UBC-Ryerson a showcase of drama in CIS basketball

Inspired by idol and fellow countryman Dirk Nowitzki, Thunderbirds point guard Philip Jalalpoor is living his basketball dream in British Columbia.

VANCOUVER—In a wild matchup of top dog versus underdog, the UBC Thunderbirds men’s basketball team nearly came away with a victory over the No. 1–seed Ryerson Rams on Thursday night. And though the CIS championship quarterfinal game—which the Rams won 109–101 in overtime—wasn’t broadcast on national television, it had all the elements of a must-watch sporting event: high skill, huge emotions and epic drama.

For UBC guard Phil Jalalpoor’s parents, that drama was as thrilling as it was nerve-racking. Jalalpoor, a native of Schifferstadt, Germany, is in his first year with the Thunderbirds after transferring from Olds College in Alberta. The kinesiology student, who came to love basketball after his mom gifted him a copy of Space Jam when he was five, played a year of high-school hoops in Washington state before eventually ending up at Olds College, and, after being courted by CIS teams following a successful season in the CCAA, landing in Vancouver.

Jalalpoor is used to being a long way from home—he first left when he was 16 to pursue his basketball dreams—but being so far from Schifferstadt has meant that his parents hadn’t seen him play live in four years. So with the Thunderbirds hosting the CIS men’s basketball championship tournament, the Jalalpoors decided to make the transatlantic trek. They flew from Frankfurt to Paris to Vancouver, arriving a few hours before tip-off.


“Now it’s 5 o’clock in the morning for us,” said Jalalpoor’s father, Masood, during halftime, explaining why he was tired but excited. Midway through the game, the Thunderbirds led the Rams 47–43. “We are very proud of him,” he added. “But we are very nervous.”

Jalalpoor’s mother, Birgit, explained her coping mechanism for dealing with stress: chewing gum. But if her son was equally stressed, she said, you’d never know it. “He’s like a professional. He’s very calm and says everything is OK. But the heart is pumping.”

Although the Jalalpoors hadn’t seen Phil play in person since 2012, they follow CIS action back home by watching online.

“We are very, very happy to be here, to see him live,” said Masood, explaining his delight in getting an up-close view not only of his son, but his son’s teammates and friends. “For us it was very important to see Conor Morgan and [Jordan] Jensen-Whyte—you know, you hear all of the names, but only on the TV. That was excellent.”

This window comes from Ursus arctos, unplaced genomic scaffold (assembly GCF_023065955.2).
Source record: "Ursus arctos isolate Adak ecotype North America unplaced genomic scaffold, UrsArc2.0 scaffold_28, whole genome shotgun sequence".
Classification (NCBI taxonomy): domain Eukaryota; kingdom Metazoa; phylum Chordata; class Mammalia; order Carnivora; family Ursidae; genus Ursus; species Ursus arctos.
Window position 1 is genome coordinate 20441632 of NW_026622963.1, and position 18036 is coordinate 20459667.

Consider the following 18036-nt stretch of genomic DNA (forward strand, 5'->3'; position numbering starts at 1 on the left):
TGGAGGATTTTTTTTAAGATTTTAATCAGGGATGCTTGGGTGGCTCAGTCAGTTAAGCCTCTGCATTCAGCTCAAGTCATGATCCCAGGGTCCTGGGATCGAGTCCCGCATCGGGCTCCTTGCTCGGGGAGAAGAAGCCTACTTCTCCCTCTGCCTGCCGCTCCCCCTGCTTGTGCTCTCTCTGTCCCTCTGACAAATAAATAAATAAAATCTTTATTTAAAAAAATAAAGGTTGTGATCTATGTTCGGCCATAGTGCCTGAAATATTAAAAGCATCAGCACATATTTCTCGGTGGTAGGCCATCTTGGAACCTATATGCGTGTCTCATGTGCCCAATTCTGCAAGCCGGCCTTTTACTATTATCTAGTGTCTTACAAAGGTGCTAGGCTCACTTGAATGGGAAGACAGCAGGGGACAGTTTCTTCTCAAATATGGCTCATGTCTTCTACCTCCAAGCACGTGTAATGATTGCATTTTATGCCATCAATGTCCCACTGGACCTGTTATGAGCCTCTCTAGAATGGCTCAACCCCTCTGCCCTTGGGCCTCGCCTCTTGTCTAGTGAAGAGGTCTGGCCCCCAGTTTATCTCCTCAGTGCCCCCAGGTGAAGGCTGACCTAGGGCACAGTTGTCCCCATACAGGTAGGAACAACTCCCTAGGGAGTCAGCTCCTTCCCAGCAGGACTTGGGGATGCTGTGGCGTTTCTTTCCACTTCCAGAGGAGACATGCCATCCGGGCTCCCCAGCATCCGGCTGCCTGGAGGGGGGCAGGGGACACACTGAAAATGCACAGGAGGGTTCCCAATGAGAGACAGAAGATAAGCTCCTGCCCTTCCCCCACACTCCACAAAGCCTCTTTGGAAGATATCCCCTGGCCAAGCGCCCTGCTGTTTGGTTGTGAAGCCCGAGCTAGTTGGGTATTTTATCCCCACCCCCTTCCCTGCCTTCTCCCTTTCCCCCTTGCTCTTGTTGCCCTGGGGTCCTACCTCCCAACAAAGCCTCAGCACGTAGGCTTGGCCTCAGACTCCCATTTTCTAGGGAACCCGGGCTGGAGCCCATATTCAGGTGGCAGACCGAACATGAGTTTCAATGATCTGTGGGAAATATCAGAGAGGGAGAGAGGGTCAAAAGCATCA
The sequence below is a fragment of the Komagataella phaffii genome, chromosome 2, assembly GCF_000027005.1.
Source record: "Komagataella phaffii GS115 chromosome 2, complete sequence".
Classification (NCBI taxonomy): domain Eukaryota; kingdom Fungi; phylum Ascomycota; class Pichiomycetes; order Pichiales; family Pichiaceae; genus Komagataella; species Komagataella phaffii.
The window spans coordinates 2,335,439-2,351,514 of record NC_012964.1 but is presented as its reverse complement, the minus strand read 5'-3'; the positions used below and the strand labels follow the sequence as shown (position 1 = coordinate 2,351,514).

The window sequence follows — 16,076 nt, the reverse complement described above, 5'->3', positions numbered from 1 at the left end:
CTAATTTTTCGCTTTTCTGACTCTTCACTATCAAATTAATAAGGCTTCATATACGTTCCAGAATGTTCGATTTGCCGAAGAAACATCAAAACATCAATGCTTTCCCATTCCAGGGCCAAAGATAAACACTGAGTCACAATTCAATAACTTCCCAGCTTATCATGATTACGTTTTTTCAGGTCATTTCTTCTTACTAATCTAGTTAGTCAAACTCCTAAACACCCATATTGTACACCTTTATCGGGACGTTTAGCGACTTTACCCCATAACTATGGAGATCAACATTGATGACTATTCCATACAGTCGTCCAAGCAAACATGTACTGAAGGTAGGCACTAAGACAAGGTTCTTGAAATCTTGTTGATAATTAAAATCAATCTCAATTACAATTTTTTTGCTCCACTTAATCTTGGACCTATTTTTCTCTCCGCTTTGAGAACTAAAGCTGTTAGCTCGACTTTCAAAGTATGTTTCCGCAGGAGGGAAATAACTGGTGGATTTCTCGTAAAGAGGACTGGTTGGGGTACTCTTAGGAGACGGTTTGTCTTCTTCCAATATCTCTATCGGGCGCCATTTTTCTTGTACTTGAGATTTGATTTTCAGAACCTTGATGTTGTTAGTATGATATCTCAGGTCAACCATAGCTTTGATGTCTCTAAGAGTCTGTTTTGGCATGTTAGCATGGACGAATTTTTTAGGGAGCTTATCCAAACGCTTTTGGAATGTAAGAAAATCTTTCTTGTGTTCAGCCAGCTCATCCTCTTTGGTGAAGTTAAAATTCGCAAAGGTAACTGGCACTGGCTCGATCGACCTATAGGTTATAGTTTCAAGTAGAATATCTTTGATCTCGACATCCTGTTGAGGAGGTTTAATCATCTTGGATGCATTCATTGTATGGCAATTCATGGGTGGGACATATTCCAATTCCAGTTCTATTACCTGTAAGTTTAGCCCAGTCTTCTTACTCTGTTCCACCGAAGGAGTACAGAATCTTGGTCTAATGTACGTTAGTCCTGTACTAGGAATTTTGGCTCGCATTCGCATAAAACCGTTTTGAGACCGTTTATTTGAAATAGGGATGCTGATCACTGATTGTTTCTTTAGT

The eighth-seed Thunderbirds led through the course of the game—propelled by a boisterous St. Patrick’s Day crowd—and Jalalpoor led his team in minutes on the court, posting 17 points and scoring back-to-back triples. But Ryerson stormed back in the final minutes to force an overtime they would dominate.

“I honestly believe it was the best game of the year for us,” said Thunderbirds coach Kevin Hanson after the loss. “I thought it was an epic-style game.”

“We got up 15 in the second quarter; they just pecked away at it,” he added, explaining that Ryerson’s superior depth was the difference-maker in the final result. His team, having led for so long, was simply drained. “Give them credit,” he said of the Rams. “That’s one heck of a basketball team.”

Although the loss was disappointing for UBC’s squad—who came so close to upsetting the championship favourites—Hanson said there were positive takeaways. The entertainment factor was huge, and the game showed why CIS basketball deserves a bigger audience.

“There was some top-quality basketball players there, and I really hope that the fans and the young kids that came and watched that game understand how good the CIS level is,” said Hanson. “I thought that was a great basketball game.”

For student athletes like Phil Jalalpoor, the feat of playing high-level basketball is even more impressive when you factor in how much is on their plates. Two of the men’s team members were required to write midterms they couldn’t get out of earlier on game day, and Jalalpoor, like his teammates, has a huge pile of homework to get to. He’s working on an eight-page paper examining marriage customs in Zanzibar for an anthropology class, and another looking at teratogens for a class in motor development. Both are due next week.

“You’ve gotta be smart in a way,” said Jalalpoor, who has two more years of CIS eligibility. “If you have practice you’ve gotta come early. If you’ve got physio, maybe you bring your stuff to study there. And then after, don’t mess around—go to the library.”

But for athletes like Jalalpoor, the rewards of CIS basketball outstrip any potential downsides—the tight schedules, the sometimes-disappointing results, the exhaustion. “There’s obviously some late nights where you’ve just gotta give up on a little bit of sleep,” he said. “But I’ve got the future years to sleep, I guess. Now’s the time to grind.”

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